One on Every Corner
There’s a lot of talk about spiritual practice these days. “Mindfulness” is everywhere—I have three apps that claim to encourage mindfulness on my phone. In the marketplace of ideas we have everything from secular Buddhists to religious naturalists. Like Walmart or Starbucks, spiritual practice appears to create demand for itself merely by its ubiquity.
But what does a spiritual practice do? Create awareness? Encourage compassion? Increase dedication to task? Reinforce fortitude? Help us lose weight? Make the practitioner feel better? All of the above?
Thinkers in the Western tradition have long considered that four “cardinal” virtues lead to the good, considered life: prudence, justice, temperance, fortitude. (“Cardinal” derives from the Latin word cardo, meaning “hinge.” Everything hinges on these virtues, in other words.)
Prudence. Justice. Temperance. Fortitude. And/or perhaps—thoughtfulness, caring, moderation, and strength. Something like that.
One Of The Older Professions
The Stoics—the original mindfulness teachers in the Western World—made these virtues the center of their spiritual practice, based in what they called reason. A Stoic meditates on the virtues and the way of nature, then attempts to go through the day living the virtues and conforming to the will of the universe . . . mindfully.
This practice generated small books of wisdom. What is now known as the Enchiridion, or “handbook,” is a collection of sayings from the Stoic philosopher Epictetus. The Roman emperor Marcus Aurelius wrote something usually titled Meditations, better titled “exhortations to himself.”
The Stoics realized—as had the Daoists and disciples of Confucius in China and the Buddhists and practitioners of the Upanishads in India (and others)—that for we human beings, the unmediated experience does not exist. As William Shakespeare put it: “for there is nothing either good or bad, but thinking makes it so.”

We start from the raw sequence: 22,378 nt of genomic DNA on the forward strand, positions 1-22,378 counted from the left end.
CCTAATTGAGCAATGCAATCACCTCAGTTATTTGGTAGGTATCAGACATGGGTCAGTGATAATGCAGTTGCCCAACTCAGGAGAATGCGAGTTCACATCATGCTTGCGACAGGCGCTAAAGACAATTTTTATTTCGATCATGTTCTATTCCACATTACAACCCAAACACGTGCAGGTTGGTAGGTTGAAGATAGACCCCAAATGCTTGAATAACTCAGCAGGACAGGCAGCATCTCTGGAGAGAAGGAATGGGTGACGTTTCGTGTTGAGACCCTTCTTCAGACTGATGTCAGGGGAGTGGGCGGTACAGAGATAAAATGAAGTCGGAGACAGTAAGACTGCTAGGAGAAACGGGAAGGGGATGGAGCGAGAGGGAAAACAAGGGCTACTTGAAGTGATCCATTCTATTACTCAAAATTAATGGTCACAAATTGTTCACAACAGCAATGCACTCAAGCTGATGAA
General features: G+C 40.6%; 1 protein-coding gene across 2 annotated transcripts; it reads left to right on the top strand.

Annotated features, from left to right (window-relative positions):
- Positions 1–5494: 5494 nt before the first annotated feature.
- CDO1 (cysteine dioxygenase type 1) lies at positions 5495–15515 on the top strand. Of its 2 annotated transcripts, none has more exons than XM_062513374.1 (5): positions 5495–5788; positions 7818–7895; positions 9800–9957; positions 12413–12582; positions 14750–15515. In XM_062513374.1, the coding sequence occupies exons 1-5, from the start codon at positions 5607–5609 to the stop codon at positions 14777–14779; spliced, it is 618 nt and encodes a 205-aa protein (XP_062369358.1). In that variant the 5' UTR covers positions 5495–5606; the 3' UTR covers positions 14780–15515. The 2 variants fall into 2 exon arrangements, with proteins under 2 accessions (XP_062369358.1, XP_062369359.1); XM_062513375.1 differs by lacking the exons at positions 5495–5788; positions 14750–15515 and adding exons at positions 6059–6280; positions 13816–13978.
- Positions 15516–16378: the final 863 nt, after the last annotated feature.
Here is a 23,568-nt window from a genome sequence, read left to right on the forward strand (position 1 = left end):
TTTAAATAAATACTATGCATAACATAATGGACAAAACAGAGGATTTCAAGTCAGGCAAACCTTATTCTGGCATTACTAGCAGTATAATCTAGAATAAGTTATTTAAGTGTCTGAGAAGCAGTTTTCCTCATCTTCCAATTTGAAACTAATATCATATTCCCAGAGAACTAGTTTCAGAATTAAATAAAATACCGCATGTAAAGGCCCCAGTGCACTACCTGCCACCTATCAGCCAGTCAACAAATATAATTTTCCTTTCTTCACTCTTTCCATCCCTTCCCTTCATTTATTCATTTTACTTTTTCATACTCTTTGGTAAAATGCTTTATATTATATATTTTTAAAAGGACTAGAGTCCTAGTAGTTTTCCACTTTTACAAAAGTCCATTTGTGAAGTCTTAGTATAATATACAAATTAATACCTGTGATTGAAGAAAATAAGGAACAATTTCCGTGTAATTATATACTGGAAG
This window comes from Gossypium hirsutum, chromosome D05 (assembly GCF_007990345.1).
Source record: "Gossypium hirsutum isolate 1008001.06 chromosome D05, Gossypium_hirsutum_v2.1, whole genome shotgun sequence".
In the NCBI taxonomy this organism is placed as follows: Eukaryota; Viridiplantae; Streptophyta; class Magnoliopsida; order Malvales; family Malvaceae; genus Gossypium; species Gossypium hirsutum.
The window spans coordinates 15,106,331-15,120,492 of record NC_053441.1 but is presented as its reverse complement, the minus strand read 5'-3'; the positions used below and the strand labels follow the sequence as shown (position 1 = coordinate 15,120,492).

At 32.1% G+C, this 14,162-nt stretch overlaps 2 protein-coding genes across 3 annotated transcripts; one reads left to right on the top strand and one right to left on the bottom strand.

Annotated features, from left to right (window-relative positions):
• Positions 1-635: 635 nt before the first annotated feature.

We are disturbed not by things but by the views that we take of things . . . Those who do not think about it blame others; those who do think about it blame themselves. The wise forget all about blame.
Blaming our misfortunes on things outside of ourselves is perhaps the “natural” way of operating, but not the mindful way, and not a way that will produce prudence; justice; temperance; or fortitude.
Unmediated experience does not exist. And we need to keep that mindfully in the forefront of our thinking.
Get Your Mediation On
Marcus Aurelius said, “Those who do not observe the movements of their own minds must of necessity be unhappy” (Bk. II.8).
It sounds like a spiritual path worth taking because, as the Stoic Cicero put it, “Virtue may be defined as a habit of mind in harmony with both reason and the way of nature. (On Invention II.53).
Since unmediated experience does not exist, we need to take a long, hard look at how we are mediating our experiences. That’s what’s called mindfulness or spiritual practice. Despite all the hype . . . it does work.